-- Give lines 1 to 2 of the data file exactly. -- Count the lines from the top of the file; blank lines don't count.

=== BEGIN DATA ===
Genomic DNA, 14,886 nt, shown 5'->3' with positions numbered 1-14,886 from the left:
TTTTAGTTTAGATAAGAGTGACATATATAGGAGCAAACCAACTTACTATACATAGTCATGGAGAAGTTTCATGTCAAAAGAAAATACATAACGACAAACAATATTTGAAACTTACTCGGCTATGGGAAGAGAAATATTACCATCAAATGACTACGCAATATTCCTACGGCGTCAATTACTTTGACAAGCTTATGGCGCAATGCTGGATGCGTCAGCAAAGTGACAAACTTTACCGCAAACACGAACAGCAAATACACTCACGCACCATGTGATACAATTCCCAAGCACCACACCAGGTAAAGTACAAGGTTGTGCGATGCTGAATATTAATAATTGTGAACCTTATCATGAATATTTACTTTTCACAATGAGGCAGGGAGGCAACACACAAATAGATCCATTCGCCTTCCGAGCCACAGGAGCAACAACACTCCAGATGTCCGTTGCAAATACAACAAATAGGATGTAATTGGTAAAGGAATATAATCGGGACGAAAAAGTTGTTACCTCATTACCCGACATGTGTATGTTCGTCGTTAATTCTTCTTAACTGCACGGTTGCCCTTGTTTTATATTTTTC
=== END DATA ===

Genomic DNA, 14,886 nt, shown 5'->3' with positions numbered 1-14,886 from the left:
TTTTAGTTTAGATAAGAGTGACATATATAGGAGCAAACCAACTTACTATACATAGTCATGGAGAAGTTTCATGTCAAAAGAAAATACATAACGACAAACAATATTTGAAACTTACTCGGCTATGGGAAGAGAAATATTACCATCAAATGACTACGCAATATTCCTACGGCGTCAATTACTTTGACAAGCTTATGGCGCAATGCTGGATGCGTCAGCAAAGTGACAAACTTTACCGCAAACACGAACAGCAAATACACTCACGCACCATGTGATACAATTCCCAAGCACCACACCAGGTAAAGTACAAGGTTGTGCGATGCTGAATATTAATAATTGTGAACCTTATCATGAATATTTACTTTTCACAATGAGGCAGGGAGGCAACACACAAATAGATCCATTCGCCTTCCGAGCCACAGGAGCAACAACACTCCAGATGTCCGTTGCAAATACAACAAATAGGATGTAATTGGTAAAGGAATATAATCGGGACGAAAAAGTTGTTACCTCATTACCCGACATGTGTATGTTCGTCGTTAATTCTTCTTAACTGCACGGTTGCCCTTGTTTTATATTTTTC